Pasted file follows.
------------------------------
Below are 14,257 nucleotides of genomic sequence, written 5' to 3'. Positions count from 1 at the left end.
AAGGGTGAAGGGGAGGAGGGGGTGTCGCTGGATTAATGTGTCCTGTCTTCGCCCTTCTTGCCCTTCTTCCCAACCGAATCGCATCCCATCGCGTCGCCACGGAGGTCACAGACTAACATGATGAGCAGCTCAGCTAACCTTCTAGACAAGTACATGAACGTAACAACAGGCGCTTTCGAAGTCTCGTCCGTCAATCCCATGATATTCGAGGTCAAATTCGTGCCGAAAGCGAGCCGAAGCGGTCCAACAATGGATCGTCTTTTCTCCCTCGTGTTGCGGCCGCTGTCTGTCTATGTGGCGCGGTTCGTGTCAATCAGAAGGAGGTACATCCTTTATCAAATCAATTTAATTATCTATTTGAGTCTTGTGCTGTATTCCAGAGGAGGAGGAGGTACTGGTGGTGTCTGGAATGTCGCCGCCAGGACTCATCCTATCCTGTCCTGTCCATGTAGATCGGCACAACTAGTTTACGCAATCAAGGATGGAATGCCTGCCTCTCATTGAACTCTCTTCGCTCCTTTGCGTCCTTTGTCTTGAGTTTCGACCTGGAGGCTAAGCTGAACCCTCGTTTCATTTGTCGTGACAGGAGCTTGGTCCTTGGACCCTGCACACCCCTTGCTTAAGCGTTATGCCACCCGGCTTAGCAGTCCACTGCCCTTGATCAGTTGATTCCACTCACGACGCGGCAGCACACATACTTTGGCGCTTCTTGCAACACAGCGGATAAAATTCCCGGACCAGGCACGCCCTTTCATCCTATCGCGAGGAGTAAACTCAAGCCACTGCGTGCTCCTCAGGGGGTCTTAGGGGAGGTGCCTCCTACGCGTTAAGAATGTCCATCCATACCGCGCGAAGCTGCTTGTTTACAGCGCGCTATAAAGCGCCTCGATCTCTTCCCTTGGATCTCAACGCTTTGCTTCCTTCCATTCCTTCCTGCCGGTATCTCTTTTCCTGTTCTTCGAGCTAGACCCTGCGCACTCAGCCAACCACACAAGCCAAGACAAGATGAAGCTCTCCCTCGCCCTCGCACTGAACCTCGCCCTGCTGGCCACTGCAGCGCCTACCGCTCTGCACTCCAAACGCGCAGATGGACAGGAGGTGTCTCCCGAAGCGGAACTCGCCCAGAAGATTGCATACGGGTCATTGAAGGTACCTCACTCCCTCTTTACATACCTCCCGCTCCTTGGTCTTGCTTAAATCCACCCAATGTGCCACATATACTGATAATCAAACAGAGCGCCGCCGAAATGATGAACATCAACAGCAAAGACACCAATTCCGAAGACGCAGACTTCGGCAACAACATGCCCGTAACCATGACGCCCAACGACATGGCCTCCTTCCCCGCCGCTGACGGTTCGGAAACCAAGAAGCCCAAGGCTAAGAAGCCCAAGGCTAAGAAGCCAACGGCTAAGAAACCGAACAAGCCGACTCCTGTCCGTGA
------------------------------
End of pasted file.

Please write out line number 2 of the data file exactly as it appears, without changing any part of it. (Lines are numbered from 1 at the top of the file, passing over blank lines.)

AAGGGTGAAGGGGAGGAGGGGGTGTCGCTGGATTAATGTGTCCTGTCTTCGCCCTTCTTGCCCTTCTTCCCAACCGAATCGCATCCCATCGCGTCGCCACGGAGGTCACAGACTAACATGATGAGCAGCTCAGCTAACCTTCTAGACAAGTACATGAACGTAACAACAGGCGCTTTCGAAGTCTCGTCCGTCAATCCCATGATATTCGAGGTCAAATTCGTGCCGAAAGCGAGCCGAAGCGGTCCAACAATGGATCGTCTTTTCTCCCTCGTGTTGCGGCCGCTGTCTGTCTATGTGGCGCGGTTCGTGTCAATCAGAAGGAGGTACATCCTTTATCAAATCAATTTAATTATCTATTTGAGTCTTGTGCTGTATTCCAGAGGAGGAGGAGGTACTGGTGGTGTCTGGAATGTCGCCGCCAGGACTCATCCTATCCTGTCCTGTCCATGTAGATCGGCACAACTAGTTTACGCAATCAAGGATGGAATGCCTGCCTCTCATTGAACTCTCTTCGCTCCTTTGCGTCCTTTGTCTTGAGTTTCGACCTGGAGGCTAAGCTGAACCCTCGTTTCATTTGTCGTGACAGGAGCTTGGTCCTTGGACCCTGCACACCCCTTGCTTAAGCGTTATGCCACCCGGCTTAGCAGTCCACTGCCCTTGATCAGTTGATTCCACTCACGACGCGGCAGCACACATACTTTGGCGCTTCTTGCAACACAGCGGATAAAATTCCCGGACCAGGCACGCCCTTTCATCCTATCGCGAGGAGTAAACTCAAGCCACTGCGTGCTCCTCAGGGGGTCTTAGGGGAGGTGCCTCCTACGCGTTAAGAATGTCCATCCATACCGCGCGAAGCTGCTTGTTTACAGCGCGCTATAAAGCGCCTCGATCTCTTCCCTTGGATCTCAACGCTTTGCTTCCTTCCATTCCTTCCTGCCGGTATCTCTTTTCCTGTTCTTCGAGCTAGACCCTGCGCACTCAGCCAACCACACAAGCCAAGACAAGATGAAGCTCTCCCTCGCCCTCGCACTGAACCTCGCCCTGCTGGCCACTGCAGCGCCTACCGCTCTGCACTCCAAACGCGCAGATGGACAGGAGGTGTCTCCCGAAGCGGAACTCGCCCAGAAGATTGCATACGGGTCATTGAAGGTACCTCACTCCCTCTTTACATACCTCCCGCTCCTTGGTCTTGCTTAAATCCACCCAATGTGCCACATATACTGATAATCAAACAGAGCGCCGCCGAAATGATGAACATCAACAGCAAAGACACCAATTCCGAAGACGCAGACTTCGGCAACAACATGCCCGTAACCATGACGCCCAACGACATGGCCTCCTTCCCCGCCGCTGACGGTTCGGAAACCAAGAAGCCCAAGGCTAAGAAGCCCAAGGCTAAGAAGCCAACGGCTAAGAAACCGAACAAGCCGACTCCTGTCCGTGA